Ephesians 2:19–22 (ESV): So then you are no longer strangers and aliens, but you are fellow citizens with the saints and members of the household of God, 20 built on the foundation of the apostles and prophets, Christ Jesus himself being the cornerstone, 21 in whom the whole structure, being joined together, grows into a holy temple in the Lord. 22 In him you also are being built together into a dwelling place for God by the Spirit. 

This foundation — the foundation of the righteous — cannot be destroyed because it is built upon the witness of the apostles and prophets and held fast by Jesus Christ the cornerstone.  The holy temple of the Lord built on this foundation cannot be destroyed.  This is the wisdom of Psalm 11, written a millennium before Jesus, because it looked forward to Jesus.  In answer to the question “If the foundations are destroyed, what can the righteous do?” David answers simply:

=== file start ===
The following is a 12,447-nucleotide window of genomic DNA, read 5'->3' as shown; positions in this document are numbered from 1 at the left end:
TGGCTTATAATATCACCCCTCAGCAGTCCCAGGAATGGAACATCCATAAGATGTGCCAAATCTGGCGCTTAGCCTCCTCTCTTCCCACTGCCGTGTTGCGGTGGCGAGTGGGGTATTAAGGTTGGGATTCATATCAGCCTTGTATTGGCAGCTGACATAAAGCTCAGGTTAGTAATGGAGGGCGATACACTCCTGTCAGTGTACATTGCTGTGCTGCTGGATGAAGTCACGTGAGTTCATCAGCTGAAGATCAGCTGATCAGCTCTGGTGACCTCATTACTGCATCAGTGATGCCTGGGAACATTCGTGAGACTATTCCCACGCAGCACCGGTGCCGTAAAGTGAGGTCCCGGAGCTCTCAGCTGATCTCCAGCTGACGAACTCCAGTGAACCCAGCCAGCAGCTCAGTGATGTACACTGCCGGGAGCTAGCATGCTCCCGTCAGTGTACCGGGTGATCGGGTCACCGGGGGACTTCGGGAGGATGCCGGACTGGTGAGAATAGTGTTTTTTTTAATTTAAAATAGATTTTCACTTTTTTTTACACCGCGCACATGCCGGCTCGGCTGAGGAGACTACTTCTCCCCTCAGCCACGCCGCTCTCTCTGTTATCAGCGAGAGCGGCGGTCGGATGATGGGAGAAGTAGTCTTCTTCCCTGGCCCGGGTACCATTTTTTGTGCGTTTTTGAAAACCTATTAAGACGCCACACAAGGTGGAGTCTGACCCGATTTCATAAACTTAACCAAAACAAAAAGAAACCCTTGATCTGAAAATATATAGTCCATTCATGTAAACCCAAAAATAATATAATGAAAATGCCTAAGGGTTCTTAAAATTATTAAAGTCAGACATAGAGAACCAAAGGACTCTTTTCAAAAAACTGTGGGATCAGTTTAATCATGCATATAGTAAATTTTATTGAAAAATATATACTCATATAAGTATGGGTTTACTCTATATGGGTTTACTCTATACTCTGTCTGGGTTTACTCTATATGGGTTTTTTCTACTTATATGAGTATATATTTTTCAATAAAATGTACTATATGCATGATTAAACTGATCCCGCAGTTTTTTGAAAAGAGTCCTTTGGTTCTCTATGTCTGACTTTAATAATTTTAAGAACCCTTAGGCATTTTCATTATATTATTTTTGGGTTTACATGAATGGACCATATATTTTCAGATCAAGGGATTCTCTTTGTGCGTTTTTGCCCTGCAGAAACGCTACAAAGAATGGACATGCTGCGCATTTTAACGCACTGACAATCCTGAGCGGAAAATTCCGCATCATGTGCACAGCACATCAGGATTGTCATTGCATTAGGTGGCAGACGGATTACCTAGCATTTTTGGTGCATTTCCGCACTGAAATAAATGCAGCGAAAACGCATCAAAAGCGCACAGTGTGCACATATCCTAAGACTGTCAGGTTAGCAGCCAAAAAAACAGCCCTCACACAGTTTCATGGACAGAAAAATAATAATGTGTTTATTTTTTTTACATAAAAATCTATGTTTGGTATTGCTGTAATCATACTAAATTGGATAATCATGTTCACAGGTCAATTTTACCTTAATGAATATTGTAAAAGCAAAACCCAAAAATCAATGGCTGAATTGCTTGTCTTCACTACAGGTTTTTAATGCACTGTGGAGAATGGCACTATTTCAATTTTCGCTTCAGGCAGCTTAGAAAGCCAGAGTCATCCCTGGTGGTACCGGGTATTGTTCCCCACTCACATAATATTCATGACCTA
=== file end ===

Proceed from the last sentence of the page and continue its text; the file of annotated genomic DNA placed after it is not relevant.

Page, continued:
Psalm 11:4 (ESV): The Lord is in his holy temple; 

the Lord’s throne is in heaven…

The only foundation that really matters — the foundation of the Lord’s holy temple — cannot be destroyed because God dwells in the temple and secures it.  His throne may be in heaven, but as Isaiah saw, his train fills the temple on earth.  No, the foundation cannot be destroyed, but it can be shaken, it should be shaken by the praise of angels, archangels, and all the company of the righteous in heaven and on earth:

Isaiah 6:1–4 (ESV): In the year that King Uzziah died I saw the Lord sitting upon a throne, high and lifted up; and the train of his robe filled the temple. 2 Above him stood the seraphim. Each had six wings: with two he covered his face, and with two he covered his feet, and with two he flew. 3 And one called to another and said: 

  “Holy, holy, holy is the Lord of hosts; 

  the whole earth is full of his glory!” 

4 And the foundations of the thresholds shook at the voice of him who called, and the house was filled with smoke.